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Original research
Intravenous supplementation type and volume are associated with 1-year outcome and major complications in patients with chronic intestinal failure

Abstract

Background and aim No marker to categorise the severity of chronic intestinal failure (CIF) has been developed. A 1-year international survey was carried out to investigate whether the European Society for Clinical Nutrition and Metabolism clinical classification of CIF, based on the type and volume of the intravenous supplementation (IVS), could be an indicator of CIF severity.

Methods At baseline, participating home parenteral nutrition (HPN) centres enrolled all adults with ongoing CIF due to non-malignant disease; demographic data, body mass index, CIF mechanism, underlying disease, HPN duration and IVS category were recorded for each patient. The type of IVS was classified as fluid and electrolyte alone (FE) or parenteral nutrition admixture (PN). The mean daily IVS volume, calculated on a weekly basis, was categorised as <1, 1–2, 2–3 and >3 L/day. The severity of CIF was determined by patient outcome (still on HPN, weaned from HPN, deceased) and the occurrence of major HPN/CIF-related complications: intestinal failure-associated liver disease (IFALD), catheter-related venous thrombosis and catheter-related bloodstream infection (CRBSI).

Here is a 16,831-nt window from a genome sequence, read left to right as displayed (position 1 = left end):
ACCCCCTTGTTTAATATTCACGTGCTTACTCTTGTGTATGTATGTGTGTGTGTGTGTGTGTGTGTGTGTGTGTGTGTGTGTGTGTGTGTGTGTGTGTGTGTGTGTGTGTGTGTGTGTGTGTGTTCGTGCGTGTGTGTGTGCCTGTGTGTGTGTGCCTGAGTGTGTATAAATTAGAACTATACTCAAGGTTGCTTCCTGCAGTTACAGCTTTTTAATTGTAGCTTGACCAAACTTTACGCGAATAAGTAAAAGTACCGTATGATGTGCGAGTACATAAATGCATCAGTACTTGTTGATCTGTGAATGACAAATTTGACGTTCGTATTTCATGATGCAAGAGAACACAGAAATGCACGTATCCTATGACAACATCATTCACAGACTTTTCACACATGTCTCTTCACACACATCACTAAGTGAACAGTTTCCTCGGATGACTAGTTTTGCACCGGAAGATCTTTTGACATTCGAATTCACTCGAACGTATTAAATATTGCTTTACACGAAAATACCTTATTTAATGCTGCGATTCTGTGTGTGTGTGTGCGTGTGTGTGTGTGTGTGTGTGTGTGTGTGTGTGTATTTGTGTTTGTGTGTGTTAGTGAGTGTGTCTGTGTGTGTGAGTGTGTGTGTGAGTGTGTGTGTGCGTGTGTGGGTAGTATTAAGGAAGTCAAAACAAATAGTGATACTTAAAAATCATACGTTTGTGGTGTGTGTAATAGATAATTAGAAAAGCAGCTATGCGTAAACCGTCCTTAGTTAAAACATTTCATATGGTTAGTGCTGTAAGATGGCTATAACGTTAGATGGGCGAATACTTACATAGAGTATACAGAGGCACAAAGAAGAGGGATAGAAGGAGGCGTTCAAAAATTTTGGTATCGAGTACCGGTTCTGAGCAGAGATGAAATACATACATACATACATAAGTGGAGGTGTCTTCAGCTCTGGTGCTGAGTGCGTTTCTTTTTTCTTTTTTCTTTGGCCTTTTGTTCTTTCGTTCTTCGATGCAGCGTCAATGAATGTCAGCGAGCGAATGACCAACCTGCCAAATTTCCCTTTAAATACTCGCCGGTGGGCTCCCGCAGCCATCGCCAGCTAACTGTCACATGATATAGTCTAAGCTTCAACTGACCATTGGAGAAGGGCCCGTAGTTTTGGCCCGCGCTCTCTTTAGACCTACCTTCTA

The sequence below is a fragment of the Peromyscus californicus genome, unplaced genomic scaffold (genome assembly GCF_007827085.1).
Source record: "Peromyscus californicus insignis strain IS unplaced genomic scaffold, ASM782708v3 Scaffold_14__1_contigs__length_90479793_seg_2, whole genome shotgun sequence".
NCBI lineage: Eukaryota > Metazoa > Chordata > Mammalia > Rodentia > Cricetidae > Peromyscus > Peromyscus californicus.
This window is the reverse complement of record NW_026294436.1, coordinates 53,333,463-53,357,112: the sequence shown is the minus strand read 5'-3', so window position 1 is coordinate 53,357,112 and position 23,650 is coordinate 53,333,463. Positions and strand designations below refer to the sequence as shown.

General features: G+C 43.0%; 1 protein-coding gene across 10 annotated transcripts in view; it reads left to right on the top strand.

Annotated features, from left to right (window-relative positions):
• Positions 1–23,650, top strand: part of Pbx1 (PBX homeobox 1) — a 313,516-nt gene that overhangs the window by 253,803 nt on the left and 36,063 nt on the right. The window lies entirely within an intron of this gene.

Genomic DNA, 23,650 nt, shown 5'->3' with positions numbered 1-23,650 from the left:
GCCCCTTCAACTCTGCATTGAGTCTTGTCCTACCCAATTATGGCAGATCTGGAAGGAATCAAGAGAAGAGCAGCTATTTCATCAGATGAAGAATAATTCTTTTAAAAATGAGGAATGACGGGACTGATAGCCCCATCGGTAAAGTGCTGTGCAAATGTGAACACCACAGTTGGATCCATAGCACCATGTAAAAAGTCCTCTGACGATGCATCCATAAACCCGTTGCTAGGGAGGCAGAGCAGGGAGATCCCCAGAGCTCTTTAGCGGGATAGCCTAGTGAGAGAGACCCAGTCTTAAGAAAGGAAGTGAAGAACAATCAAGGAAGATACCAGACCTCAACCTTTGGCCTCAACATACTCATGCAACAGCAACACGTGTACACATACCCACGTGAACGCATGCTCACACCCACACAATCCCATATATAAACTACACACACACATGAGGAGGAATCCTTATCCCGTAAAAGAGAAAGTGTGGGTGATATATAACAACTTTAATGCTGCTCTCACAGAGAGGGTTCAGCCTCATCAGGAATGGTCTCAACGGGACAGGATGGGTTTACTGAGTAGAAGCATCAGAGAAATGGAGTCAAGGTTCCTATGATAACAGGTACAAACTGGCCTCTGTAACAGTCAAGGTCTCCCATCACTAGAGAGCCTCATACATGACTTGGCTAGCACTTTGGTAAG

Results Fifty-one HPN centres included 2194 patients. The analysis showed that both IVS type and volume were independently associated with the odds of weaning from HPN (significantly higher for PN <1 L/day than for FE and all PN >1 L/day), patients’ death (lower for FE, p=0.079), presence of IFALD cholestasis/liver failure and occurrence of CRBSI (significantly higher for PN 2–3 and PN >3 L/day).

Conclusions The type and volume of IVS required by patients with CIF could be indicators to categorise the severity of CIF in both clinical practice and research protocols.

  • intestinal failure
  • parenteral nutrition
  • liver failure
  • short bowel syndrome
  • motility disorders
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